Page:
In Coachella Valley, poor people who are always in drought

The Desert Sun has been doing a great series on California’s drought, but this is surely the most important of the stories. While the rest of California worries about a dwindling supply, some poor residents of the palmy, leafy, lawny Coachella Valley, playground of Southern California wealth, don’t have a safe drinking supply at all, drought or not:

Carmen Vargas has been buying bottled drinking water for more than 20 years. Like cooking, cleaning and gardening, it’s a weekly ritual of family life on her patch of the California dream.

Harmful, naturally-occurring contaminants such as arsenic have made it impossible for Vargas and her family to drink the well water pumped to the mobile home park near the San Jose Community Center in Thermal.
The only alternative is costly and inconvenient.

So every week Vargas, 66, journeys 13 miles to Cardenas Market in Coachella or 21 miles to Costco Wholesale in La Quinta, lugging 24-packs of bottled water and 5-gallon jugs to her car and then home, where she stores the rations of clean water in the living room.

And it’s not just Coachella. Poor water quality plagues poor communities. If drought is not having enough clean, safe water to do the things you need, these people are always in drought. Read the story.

update: Interesting comment from Peter Gleick



  1. the article is talking about installing RO filters to help such people out, that is a great improvement if the people will maintain the units. of course, for the poor, the biggest improvement would be to make the filters more durable and longer lasting.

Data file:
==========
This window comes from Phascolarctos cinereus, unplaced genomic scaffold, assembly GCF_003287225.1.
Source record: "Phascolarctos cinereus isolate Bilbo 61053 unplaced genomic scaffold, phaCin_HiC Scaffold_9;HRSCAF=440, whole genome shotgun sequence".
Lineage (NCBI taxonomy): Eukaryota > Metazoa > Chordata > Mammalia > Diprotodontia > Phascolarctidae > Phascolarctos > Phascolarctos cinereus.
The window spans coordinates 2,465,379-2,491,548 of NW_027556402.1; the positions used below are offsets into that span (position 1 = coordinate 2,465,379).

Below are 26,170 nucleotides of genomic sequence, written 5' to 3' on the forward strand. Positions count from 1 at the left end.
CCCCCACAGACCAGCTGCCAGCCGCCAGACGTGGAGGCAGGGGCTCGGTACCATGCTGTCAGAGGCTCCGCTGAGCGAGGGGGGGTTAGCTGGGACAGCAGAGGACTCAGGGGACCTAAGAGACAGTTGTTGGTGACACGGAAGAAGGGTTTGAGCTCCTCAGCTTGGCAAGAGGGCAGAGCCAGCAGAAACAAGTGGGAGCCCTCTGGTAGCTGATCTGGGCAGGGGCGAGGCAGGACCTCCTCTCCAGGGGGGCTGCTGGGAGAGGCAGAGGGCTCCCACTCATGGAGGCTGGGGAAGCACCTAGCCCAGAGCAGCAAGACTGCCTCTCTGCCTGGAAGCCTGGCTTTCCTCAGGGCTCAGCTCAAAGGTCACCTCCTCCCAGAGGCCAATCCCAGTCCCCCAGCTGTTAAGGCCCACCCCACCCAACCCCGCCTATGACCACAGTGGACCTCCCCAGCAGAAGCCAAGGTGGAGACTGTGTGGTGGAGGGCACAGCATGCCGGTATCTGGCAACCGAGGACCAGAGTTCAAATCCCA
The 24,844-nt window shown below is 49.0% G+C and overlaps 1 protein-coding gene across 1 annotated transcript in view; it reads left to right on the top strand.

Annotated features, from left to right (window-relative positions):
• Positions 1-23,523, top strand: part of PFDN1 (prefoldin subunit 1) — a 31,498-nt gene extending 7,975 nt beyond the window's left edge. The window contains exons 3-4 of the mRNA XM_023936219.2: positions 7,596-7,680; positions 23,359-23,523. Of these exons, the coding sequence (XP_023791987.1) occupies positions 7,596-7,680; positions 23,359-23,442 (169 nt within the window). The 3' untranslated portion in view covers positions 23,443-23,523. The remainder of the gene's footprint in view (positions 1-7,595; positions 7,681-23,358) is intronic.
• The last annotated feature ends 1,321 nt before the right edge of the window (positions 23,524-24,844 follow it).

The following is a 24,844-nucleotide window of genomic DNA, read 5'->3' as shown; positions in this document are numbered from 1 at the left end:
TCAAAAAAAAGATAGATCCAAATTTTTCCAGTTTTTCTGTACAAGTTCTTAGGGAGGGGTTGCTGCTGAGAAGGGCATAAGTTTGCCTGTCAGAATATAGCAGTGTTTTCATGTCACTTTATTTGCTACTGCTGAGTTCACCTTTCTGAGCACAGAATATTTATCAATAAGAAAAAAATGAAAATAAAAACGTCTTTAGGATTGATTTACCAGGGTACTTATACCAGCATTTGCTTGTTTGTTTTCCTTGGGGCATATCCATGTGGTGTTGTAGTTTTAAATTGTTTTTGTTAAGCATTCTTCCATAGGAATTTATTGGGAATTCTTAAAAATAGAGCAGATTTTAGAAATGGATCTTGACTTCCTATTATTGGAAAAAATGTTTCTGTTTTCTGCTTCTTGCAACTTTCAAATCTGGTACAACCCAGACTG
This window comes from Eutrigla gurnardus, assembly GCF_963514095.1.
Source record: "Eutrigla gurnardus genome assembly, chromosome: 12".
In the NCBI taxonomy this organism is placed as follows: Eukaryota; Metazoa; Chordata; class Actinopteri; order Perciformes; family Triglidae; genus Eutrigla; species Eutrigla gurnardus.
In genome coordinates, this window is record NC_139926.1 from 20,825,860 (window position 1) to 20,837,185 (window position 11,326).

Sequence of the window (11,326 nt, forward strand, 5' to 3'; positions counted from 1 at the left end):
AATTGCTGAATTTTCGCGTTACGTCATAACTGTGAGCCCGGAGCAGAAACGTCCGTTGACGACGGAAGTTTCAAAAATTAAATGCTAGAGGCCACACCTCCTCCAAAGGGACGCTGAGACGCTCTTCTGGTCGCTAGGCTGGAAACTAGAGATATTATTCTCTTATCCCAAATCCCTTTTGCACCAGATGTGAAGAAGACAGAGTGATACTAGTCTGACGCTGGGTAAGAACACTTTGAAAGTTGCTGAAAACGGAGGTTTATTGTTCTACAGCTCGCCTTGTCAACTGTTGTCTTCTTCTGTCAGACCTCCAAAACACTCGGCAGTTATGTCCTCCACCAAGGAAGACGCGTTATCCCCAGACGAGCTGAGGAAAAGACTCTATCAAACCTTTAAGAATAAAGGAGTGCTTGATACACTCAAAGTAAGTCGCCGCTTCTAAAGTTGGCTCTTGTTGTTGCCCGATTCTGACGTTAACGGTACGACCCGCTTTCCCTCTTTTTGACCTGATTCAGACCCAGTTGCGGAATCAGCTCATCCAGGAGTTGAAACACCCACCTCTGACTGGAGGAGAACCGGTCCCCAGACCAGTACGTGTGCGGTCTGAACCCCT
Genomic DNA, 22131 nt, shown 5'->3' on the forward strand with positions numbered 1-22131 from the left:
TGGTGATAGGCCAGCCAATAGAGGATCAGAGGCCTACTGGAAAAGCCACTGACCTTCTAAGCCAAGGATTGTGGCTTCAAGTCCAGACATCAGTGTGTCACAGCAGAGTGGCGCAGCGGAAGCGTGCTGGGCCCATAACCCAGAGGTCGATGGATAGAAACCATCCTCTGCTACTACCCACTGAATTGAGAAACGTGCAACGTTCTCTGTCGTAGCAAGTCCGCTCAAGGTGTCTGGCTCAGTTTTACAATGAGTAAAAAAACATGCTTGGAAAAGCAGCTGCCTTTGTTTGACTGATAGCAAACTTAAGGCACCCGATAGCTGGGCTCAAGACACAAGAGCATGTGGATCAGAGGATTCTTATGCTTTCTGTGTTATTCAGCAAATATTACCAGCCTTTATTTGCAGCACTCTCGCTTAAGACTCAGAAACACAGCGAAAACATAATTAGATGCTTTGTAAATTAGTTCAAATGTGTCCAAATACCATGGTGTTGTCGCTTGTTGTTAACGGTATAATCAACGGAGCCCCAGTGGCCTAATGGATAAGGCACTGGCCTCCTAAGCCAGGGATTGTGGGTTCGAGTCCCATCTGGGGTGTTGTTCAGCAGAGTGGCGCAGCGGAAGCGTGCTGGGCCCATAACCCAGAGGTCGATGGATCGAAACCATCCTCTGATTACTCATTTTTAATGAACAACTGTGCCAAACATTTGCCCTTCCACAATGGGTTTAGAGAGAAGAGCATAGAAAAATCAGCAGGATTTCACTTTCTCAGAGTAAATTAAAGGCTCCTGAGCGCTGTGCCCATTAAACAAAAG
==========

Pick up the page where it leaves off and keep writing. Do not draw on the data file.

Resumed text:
2. Songbird – That’s an excellent point. One of my University of New Mexico colleagues looked at this issue in a rural New Mexico community and found that post-installation maintenance was the weak link.

  3. It should be noted that there are a number of places in the west with ground water that is unsafe. I recall seeing restrooms in Big Bend Park with big signs saying water is not potable do not drink. As other comments imply such places also exist in NM and Az at least.

  4. there are many places where groundwater is not the best. all around us most people have salt water from their wells, we just happen to sit in the middle of the local drainage drift. our water has some iron, but is otherwise good. each location can have different problems, water is an amazing thing, they don’t call it the universal solvent for nothin…

    in _The Big Thirst_ there is a wonderful description of how they make ultrapure water to make seminconductors. if you drink it it can cause harm because it has no minerals and your body begins to pull them from your bones/tissues to compensate… i would not be surprised if RO water doesn’t do the same, but i’m not going to get into that line of research today…

    as for the original article it does say that one of the organizations is keeping track of maintenance and trying to help people keep on top of things, but in my experience such efforts end up failing as soon as easy funding falls off.

    glad to see some rain for CA and CO today. watching GEOS water vapor trail from the Pacific is interesting at times… yes, i have too much time at times… 🙂

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